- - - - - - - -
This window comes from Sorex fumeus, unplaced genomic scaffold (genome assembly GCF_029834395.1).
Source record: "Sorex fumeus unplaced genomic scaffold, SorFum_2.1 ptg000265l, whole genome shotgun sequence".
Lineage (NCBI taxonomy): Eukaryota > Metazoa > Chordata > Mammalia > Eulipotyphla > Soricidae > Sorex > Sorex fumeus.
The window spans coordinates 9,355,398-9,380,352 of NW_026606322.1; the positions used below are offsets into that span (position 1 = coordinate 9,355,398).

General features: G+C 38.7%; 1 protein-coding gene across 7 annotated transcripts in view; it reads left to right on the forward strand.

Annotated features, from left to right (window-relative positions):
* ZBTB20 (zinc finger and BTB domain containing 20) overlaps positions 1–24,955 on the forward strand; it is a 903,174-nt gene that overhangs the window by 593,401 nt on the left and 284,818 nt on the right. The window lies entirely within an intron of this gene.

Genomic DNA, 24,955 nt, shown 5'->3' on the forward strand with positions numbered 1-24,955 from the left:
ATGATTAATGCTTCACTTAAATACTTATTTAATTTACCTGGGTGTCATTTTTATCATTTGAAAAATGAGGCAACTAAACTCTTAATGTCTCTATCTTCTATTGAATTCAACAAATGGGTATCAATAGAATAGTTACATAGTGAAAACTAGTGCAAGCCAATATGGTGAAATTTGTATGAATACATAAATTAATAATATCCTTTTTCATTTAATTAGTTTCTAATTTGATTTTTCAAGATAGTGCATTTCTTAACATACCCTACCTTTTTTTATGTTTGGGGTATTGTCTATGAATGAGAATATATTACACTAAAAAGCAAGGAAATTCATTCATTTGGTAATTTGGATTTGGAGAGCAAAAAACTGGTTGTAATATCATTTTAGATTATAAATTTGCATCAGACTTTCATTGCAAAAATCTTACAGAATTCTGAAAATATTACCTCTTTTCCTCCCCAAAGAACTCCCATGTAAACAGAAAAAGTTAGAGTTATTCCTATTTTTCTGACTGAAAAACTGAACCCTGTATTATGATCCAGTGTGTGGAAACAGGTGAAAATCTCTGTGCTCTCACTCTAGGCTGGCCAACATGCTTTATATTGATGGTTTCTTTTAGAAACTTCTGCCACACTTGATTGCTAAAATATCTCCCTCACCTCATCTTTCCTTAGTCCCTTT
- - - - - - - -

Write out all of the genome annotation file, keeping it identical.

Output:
This window comes from Sorex fumeus, unplaced genomic scaffold (genome assembly GCF_029834395.1).
Source record: "Sorex fumeus unplaced genomic scaffold, SorFum_2.1 ptg000265l, whole genome shotgun sequence".
Lineage (NCBI taxonomy): Eukaryota > Metazoa > Chordata > Mammalia > Eulipotyphla > Soricidae > Sorex > Sorex fumeus.
The window spans coordinates 9,355,398-9,380,352 of NW_026606322.1; the positions used below are offsets into that span (position 1 = coordinate 9,355,398).

General features: G+C 38.7%; 1 protein-coding gene across 7 annotated transcripts in view; it reads left to right on the forward strand.

Annotated features, from left to right (window-relative positions):
* ZBTB20 (zinc finger and BTB domain containing 20) overlaps positions 1–24,955 on the forward strand; it is a 903,174-nt gene that overhangs the window by 593,401 nt on the left and 284,818 nt on the right. The window lies entirely within an intron of this gene.

Genomic DNA, 24,955 nt, shown 5'->3' on the forward strand with positions numbered 1-24,955 from the left:
ATGATTAATGCTTCACTTAAATACTTATTTAATTTACCTGGGTGTCATTTTTATCATTTGAAAAATGAGGCAACTAAACTCTTAATGTCTCTATCTTCTATTGAATTCAACAAATGGGTATCAATAGAATAGTTACATAGTGAAAACTAGTGCAAGCCAATATGGTGAAATTTGTATGAATACATAAATTAATAATATCCTTTTTCATTTAATTAGTTTCTAATTTGATTTTTCAAGATAGTGCATTTCTTAACATACCCTACCTTTTTTTATGTTTGGGGTATTGTCTATGAATGAGAATATATTACACTAAAAAGCAAGGAAATTCATTCATTTGGTAATTTGGATTTGGAGAGCAAAAAACTGGTTGTAATATCATTTTAGATTATAAATTTGCATCAGACTTTCATTGCAAAAATCTTACAGAATTCTGAAAATATTACCTCTTTTCCTCCCCAAAGAACTCCCATGTAAACAGAAAAAGTTAGAGTTATTCCTATTTTTCTGACTGAAAAACTGAACCCTGTATTATGATCCAGTGTGTGGAAACAGGTGAAAATCTCTGTGCTCTCACTCTAGGCTGGCCAACATGCTTTATATTGATGGTTTCTTTTAGAAACTTCTGCCACACTTGATTGCTAAAATATCTCCCTCACCTCATCTTTCCTTAGTCCCTTT